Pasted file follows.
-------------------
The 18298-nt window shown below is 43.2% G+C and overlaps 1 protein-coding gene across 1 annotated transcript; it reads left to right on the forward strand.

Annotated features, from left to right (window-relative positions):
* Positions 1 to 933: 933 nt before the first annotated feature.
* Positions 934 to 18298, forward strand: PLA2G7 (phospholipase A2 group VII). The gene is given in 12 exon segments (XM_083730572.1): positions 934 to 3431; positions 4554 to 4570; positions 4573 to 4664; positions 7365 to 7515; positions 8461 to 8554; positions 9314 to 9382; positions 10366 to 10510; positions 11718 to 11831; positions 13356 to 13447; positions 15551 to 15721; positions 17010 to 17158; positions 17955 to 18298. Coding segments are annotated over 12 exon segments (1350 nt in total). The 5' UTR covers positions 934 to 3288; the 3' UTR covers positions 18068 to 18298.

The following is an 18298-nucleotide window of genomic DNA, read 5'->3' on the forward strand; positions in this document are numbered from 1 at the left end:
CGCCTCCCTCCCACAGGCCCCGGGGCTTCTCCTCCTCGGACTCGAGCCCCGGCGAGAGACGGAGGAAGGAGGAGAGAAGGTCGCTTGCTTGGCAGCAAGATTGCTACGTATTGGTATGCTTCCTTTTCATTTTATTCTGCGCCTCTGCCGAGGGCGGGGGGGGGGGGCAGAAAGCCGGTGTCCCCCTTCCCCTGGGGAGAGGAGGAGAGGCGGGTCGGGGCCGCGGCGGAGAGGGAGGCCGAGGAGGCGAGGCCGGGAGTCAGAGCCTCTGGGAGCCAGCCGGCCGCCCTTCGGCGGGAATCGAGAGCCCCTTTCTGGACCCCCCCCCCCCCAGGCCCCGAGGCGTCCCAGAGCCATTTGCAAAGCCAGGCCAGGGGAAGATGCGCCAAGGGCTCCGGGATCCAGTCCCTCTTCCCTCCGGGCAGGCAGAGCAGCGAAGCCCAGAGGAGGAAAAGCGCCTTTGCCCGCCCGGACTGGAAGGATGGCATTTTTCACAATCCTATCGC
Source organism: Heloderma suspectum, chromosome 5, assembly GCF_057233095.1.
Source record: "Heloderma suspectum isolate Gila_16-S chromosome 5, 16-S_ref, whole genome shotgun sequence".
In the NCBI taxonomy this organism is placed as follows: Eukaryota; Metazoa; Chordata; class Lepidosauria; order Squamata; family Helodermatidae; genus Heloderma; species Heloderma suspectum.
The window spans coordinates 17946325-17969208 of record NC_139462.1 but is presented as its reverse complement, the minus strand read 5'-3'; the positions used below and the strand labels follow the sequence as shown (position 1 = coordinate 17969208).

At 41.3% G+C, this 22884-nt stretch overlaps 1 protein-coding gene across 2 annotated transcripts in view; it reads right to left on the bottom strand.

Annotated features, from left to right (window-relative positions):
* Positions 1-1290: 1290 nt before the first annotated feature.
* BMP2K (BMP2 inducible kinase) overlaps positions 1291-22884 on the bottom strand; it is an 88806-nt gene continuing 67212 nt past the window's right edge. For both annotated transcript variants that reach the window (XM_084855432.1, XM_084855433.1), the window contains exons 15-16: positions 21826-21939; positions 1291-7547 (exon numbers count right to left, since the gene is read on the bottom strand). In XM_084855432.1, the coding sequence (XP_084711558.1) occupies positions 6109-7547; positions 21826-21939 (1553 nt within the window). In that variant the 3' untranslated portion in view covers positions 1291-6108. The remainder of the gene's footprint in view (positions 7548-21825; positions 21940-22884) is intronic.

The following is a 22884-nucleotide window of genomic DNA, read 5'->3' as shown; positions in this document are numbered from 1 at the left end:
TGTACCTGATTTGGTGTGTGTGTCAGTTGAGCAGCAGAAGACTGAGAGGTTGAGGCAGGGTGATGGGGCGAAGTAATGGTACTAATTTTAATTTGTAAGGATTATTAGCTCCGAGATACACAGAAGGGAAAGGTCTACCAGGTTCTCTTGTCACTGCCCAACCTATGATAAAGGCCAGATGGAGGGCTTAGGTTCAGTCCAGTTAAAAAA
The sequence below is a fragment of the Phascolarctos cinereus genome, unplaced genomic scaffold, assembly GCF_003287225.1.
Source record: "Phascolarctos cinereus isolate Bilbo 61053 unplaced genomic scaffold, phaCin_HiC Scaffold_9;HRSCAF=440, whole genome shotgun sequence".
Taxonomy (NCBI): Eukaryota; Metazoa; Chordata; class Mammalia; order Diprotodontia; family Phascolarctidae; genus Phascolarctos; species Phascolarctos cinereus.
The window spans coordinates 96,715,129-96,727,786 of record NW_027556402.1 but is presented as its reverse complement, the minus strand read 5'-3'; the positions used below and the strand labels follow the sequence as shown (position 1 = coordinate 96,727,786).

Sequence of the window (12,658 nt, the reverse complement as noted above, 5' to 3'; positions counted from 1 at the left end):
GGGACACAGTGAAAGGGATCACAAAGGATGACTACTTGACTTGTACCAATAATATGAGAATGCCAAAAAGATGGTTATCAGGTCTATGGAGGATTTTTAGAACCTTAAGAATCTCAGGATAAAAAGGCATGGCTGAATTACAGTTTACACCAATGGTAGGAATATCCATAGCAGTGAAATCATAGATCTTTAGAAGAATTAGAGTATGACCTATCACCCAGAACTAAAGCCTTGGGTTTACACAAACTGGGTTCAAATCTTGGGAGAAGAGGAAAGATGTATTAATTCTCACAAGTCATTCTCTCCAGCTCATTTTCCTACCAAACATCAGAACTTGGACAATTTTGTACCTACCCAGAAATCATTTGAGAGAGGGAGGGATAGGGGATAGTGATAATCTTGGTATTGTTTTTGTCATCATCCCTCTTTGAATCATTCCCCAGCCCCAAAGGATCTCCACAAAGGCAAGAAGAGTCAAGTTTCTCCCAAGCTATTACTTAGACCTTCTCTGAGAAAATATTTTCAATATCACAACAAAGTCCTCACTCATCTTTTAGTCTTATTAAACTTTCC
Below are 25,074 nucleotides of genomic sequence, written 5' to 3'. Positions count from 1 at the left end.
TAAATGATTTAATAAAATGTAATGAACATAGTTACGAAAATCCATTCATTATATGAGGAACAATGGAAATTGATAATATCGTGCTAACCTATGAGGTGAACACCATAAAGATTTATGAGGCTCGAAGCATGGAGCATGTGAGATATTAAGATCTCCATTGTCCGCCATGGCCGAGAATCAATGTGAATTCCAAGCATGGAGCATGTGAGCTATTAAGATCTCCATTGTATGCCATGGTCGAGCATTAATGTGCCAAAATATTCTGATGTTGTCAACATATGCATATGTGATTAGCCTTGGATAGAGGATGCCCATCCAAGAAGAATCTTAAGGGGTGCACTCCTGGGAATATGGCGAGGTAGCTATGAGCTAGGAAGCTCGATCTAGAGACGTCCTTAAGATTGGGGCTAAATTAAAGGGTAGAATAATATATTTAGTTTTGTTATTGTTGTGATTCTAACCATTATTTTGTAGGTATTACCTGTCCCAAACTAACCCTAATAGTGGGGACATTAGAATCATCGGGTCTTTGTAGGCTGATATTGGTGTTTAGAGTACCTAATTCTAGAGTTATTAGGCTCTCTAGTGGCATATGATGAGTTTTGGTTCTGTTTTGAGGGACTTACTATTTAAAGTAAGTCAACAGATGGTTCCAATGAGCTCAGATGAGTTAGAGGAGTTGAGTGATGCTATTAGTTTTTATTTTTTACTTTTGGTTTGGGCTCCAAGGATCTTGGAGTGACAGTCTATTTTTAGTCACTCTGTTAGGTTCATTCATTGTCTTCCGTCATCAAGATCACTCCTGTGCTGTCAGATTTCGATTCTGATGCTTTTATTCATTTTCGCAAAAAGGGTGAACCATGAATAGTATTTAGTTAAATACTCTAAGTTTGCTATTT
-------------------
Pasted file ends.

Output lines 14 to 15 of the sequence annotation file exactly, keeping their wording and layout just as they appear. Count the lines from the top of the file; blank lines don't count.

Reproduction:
* BMP2K (BMP2 inducible kinase) overlaps positions 1291-22884 on the bottom strand; it is an 88806-nt gene continuing 67212 nt past the window's right edge. For both annotated transcript variants that reach the window (XM_084855432.1, XM_084855433.1), the window contains exons 15-16: positions 21826-21939; positions 1291-7547 (exon numbers count right to left, since the gene is read on the bottom strand). In XM_084855432.1, the coding sequence (XP_084711558.1) occupies positions 6109-7547; positions 21826-21939 (1553 nt within the window). In that variant the 3' untranslated portion in view covers positions 1291-6108. The remainder of the gene's footprint in view (positions 7548-21825; positions 21940-22884) is intronic.

The following is a 22884-nucleotide window of genomic DNA, read 5'->3' as shown; positions in this document are numbered from 1 at the left end: